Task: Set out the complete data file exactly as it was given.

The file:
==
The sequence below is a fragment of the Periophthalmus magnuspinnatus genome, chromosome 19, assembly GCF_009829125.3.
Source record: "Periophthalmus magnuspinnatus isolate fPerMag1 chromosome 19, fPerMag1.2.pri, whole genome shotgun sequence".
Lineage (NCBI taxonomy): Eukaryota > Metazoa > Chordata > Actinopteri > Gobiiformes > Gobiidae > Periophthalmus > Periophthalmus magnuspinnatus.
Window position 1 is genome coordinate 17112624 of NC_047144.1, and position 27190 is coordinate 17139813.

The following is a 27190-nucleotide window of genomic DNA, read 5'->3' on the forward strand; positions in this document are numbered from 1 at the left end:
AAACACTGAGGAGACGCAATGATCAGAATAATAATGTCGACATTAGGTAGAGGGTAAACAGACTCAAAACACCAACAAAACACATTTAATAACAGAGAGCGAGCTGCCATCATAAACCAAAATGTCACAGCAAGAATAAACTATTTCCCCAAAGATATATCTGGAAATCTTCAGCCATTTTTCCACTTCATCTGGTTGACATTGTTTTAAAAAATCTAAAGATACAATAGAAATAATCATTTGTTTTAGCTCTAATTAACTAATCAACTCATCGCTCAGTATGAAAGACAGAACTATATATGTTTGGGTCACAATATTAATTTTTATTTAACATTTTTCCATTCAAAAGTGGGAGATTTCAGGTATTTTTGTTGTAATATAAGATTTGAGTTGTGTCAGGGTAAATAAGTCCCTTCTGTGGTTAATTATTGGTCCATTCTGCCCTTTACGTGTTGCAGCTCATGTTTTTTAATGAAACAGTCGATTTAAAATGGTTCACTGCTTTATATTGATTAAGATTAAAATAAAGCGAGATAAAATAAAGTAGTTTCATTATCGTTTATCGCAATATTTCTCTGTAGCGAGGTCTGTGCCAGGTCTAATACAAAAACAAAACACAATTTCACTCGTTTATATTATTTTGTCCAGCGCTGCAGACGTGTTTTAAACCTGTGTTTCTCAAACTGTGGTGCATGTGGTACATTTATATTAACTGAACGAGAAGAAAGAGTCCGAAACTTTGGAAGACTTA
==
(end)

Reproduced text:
The sequence below is a fragment of the Periophthalmus magnuspinnatus genome, chromosome 19, assembly GCF_009829125.3.
Source record: "Periophthalmus magnuspinnatus isolate fPerMag1 chromosome 19, fPerMag1.2.pri, whole genome shotgun sequence".
Lineage (NCBI taxonomy): Eukaryota > Metazoa > Chordata > Actinopteri > Gobiiformes > Gobiidae > Periophthalmus > Periophthalmus magnuspinnatus.
Window position 1 is genome coordinate 17112624 of NC_047144.1, and position 27190 is coordinate 17139813.

The following is a 27190-nucleotide window of genomic DNA, read 5'->3' on the forward strand; positions in this document are numbered from 1 at the left end:
AAACACTGAGGAGACGCAATGATCAGAATAATAATGTCGACATTAGGTAGAGGGTAAACAGACTCAAAACACCAACAAAACACATTTAATAACAGAGAGCGAGCTGCCATCATAAACCAAAATGTCACAGCAAGAATAAACTATTTCCCCAAAGATATATCTGGAAATCTTCAGCCATTTTTCCACTTCATCTGGTTGACATTGTTTTAAAAAATCTAAAGATACAATAGAAATAATCATTTGTTTTAGCTCTAATTAACTAATCAACTCATCGCTCAGTATGAAAGACAGAACTATATATGTTTGGGTCACAATATTAATTTTTATTTAACATTTTTCCATTCAAAAGTGGGAGATTTCAGGTATTTTTGTTGTAATATAAGATTTGAGTTGTGTCAGGGTAAATAAGTCCCTTCTGTGGTTAATTATTGGTCCATTCTGCCCTTTACGTGTTGCAGCTCATGTTTTTTAATGAAACAGTCGATTTAAAATGGTTCACTGCTTTATATTGATTAAGATTAAAATAAAGCGAGATAAAATAAAGTAGTTTCATTATCGTTTATCGCAATATTTCTCTGTAGCGAGGTCTGTGCCAGGTCTAATACAAAAACAAAACACAATTTCACTCGTTTATATTATTTTGTCCAGCGCTGCAGACGTGTTTTAAACCTGTGTTTCTCAAACTGTGGTGCATGTGGTACATTTATATTAACTGAACGAGAAGAAAGAGTCCGAAACTTTGGAAGACTTA